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In re Athena C.

Court of Appeals of Connecticut

April 30, 2018

IN RE ATHENA C.[*]

          Argued January 29, 2018 [**]

         Procedural History

         Petition by the Commissioner of Children and Families to terminate the respondents' parental rights with respect to their minor child, brought to the Superior Court in the judicial district of New Britain, Juvenile Matters, and tried to the court, Hon. Henry S. Cohn, judge trial referee; judgment terminating the respondents' parental rights, from which the respondent father appealed to this court; thereafter, the court issued an articulation of its decision. Affirmed.

          David J. Reich, for the appellant (respondent father).

          John E. Tucker, assistant attorney general, with whom, on the brief, were George Jepsen, attorney general, and Benjamin Zivyon, assistant attorney general, for the appellee (petitioner).

          Keller, Bright and Norcott, Js.

          OPINION

          NORCOTT, J.

         The respondent father appeals from the judgment of the trial court terminating his parental rights with respect to his minor child, Athena C. The respondent claims that the trial court improperly (1) determined that the termination of his parental rights was in the child's best interest; and (2) denied his motion to transfer guardianship of the child to the child's maternal grandmother (grandmother).[1] We affirm the judgment of the trial court.

         The following relevant facts were found by the court or are otherwise undisputed. On October 30, 2015, the petitioner, the Commissioner of Children and Families (petitioner), filed coterminous petitions of neglect and termination of the respondent's and the mother's parental rights to their child.[2] Subsequently, the petitioner also filed a motion to review and approve the permanency plan of termination of parental rights and adoption. By way of background, the Department of Children and Families (department) became involved with the family due to incidents of domestic violence and the mother's serious recurrent substance abuse. The department had twice obtained temporary custody of the child and placed her with her current foster parents. On both occasions, the grandmother declined to take care of the child due to age and health issues. At the time of the second placement, the child already was staying with the foster parents under an informal arrangement and the grandmother suggested to the department that the child remain in their care. At the time of disposition, the child was four years old and had been living with the foster parents for more than two years.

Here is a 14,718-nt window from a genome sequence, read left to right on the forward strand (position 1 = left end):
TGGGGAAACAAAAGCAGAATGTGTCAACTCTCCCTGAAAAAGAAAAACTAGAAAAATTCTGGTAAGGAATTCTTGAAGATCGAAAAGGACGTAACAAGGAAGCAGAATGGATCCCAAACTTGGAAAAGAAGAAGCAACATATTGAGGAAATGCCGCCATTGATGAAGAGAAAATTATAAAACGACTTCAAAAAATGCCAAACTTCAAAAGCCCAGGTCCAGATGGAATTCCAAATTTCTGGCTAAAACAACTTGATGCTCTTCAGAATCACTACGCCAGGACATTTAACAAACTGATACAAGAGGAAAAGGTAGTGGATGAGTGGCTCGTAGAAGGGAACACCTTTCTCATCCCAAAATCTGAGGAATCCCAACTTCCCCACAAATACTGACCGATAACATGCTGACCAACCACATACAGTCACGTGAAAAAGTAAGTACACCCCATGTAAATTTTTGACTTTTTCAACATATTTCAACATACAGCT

On July 19, 2016, the mother filed a motion for transfer of guardianship of the child to the grandmother, which was adopted by the respondent. The mother then sought to consolidate this motion with the coterminous petitions. Thereafter, the trial court consolidated the above matters and heard argument over the course of a five day trial. The court heard testimony from various witnesses, including the grandmother, the foster mother, the court-appointed psychologist, Derek Franklin, and an independent psychologist, Bruce Freedman, who had been retained by the mother. On July 25, 2017, the court, Hon. Henry S. Cohn, judge trial referee, in an oral decision, adjudicated the child neglected on the ground that she had been denied proper care and attention and permitted to live under conditions injurious to her well-being. In the same decision, the court terminated the parental rights of the respondent and the mother on the ground that they had failed to rehabilitate within a reasonable time, and denied the mother's motion to transfer guardianship. This appeal followed.